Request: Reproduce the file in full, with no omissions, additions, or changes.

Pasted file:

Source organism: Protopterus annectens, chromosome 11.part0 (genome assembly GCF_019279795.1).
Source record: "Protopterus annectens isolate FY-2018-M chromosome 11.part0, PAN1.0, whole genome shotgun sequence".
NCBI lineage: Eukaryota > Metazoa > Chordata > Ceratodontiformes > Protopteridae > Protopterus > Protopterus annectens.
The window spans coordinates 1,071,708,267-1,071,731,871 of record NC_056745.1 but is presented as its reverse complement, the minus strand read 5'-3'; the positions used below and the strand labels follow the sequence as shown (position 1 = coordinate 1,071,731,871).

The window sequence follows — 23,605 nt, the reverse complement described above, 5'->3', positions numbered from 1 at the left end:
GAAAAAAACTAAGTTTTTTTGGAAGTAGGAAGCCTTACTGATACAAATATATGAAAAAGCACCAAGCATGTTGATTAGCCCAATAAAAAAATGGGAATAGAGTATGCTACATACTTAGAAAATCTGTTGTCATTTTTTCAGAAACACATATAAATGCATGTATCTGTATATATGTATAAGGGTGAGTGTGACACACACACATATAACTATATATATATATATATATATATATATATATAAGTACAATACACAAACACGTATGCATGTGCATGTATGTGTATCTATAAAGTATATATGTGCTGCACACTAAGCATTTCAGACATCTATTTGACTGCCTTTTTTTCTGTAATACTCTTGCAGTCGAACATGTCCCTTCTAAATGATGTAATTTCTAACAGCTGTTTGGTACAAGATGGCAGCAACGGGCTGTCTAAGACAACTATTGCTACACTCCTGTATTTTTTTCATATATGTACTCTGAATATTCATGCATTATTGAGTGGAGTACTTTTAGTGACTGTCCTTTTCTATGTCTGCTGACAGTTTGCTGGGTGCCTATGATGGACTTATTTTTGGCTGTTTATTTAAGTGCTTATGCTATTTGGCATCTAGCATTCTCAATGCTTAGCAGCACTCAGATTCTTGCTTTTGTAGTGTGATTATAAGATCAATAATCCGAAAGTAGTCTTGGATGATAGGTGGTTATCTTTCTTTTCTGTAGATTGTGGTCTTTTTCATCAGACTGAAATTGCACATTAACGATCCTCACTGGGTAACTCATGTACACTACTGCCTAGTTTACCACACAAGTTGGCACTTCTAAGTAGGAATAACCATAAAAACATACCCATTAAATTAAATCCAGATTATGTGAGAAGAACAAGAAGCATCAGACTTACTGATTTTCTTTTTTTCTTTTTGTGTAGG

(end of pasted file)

Source organism: Protopterus annectens, chromosome 11.part0 (genome assembly GCF_019279795.1).
Source record: "Protopterus annectens isolate FY-2018-M chromosome 11.part0, PAN1.0, whole genome shotgun sequence".
NCBI lineage: Eukaryota > Metazoa > Chordata > Ceratodontiformes > Protopteridae > Protopterus > Protopterus annectens.
The window spans coordinates 1,071,708,267-1,071,731,871 of record NC_056745.1 but is presented as its reverse complement, the minus strand read 5'-3'; the positions used below and the strand labels follow the sequence as shown (position 1 = coordinate 1,071,731,871).

The window sequence follows — 23,605 nt, the reverse complement described above, 5'->3', positions numbered from 1 at the left end:
GAAAAAAACTAAGTTTTTTTGGAAGTAGGAAGCCTTACTGATACAAATATATGAAAAAGCACCAAGCATGTTGATTAGCCCAATAAAAAAATGGGAATAGAGTATGCTACATACTTAGAAAATCTGTTGTCATTTTTTCAGAAACACATATAAATGCATGTATCTGTATATATGTATAAGGGTGAGTGTGACACACACACATATAACTATATATATATATATATATATATATATATATAAGTACAATACACAAACACGTATGCATGTGCATGTATGTGTATCTATAAAGTATATATGTGCTGCACACTAAGCATTTCAGACATCTATTTGACTGCCTTTTTTTCTGTAATACTCTTGCAGTCGAACATGTCCCTTCTAAATGATGTAATTTCTAACAGCTGTTTGGTACAAGATGGCAGCAACGGGCTGTCTAAGACAACTATTGCTACACTCCTGTATTTTTTTCATATATGTACTCTGAATATTCATGCATTATTGAGTGGAGTACTTTTAGTGACTGTCCTTTTCTATGTCTGCTGACAGTTTGCTGGGTGCCTATGATGGACTTATTTTTGGCTGTTTATTTAAGTGCTTATGCTATTTGGCATCTAGCATTCTCAATGCTTAGCAGCACTCAGATTCTTGCTTTTGTAGTGTGATTATAAGATCAATAATCCGAAAGTAGTCTTGGATGATAGGTGGTTATCTTTCTTTTCTGTAGATTGTGGTCTTTTTCATCAGACTGAAATTGCACATTAACGATCCTCACTGGGTAACTCATGTACACTACTGCCTAGTTTACCACACAAGTTGGCACTTCTAAGTAGGAATAACCATAAAAACATACCCATTAAATTAAATCCAGATTATGTGAGAAGAACAAGAAGCATCAGACTTACTGATTTTCTTTTTTTCTTTTTGTGTAGG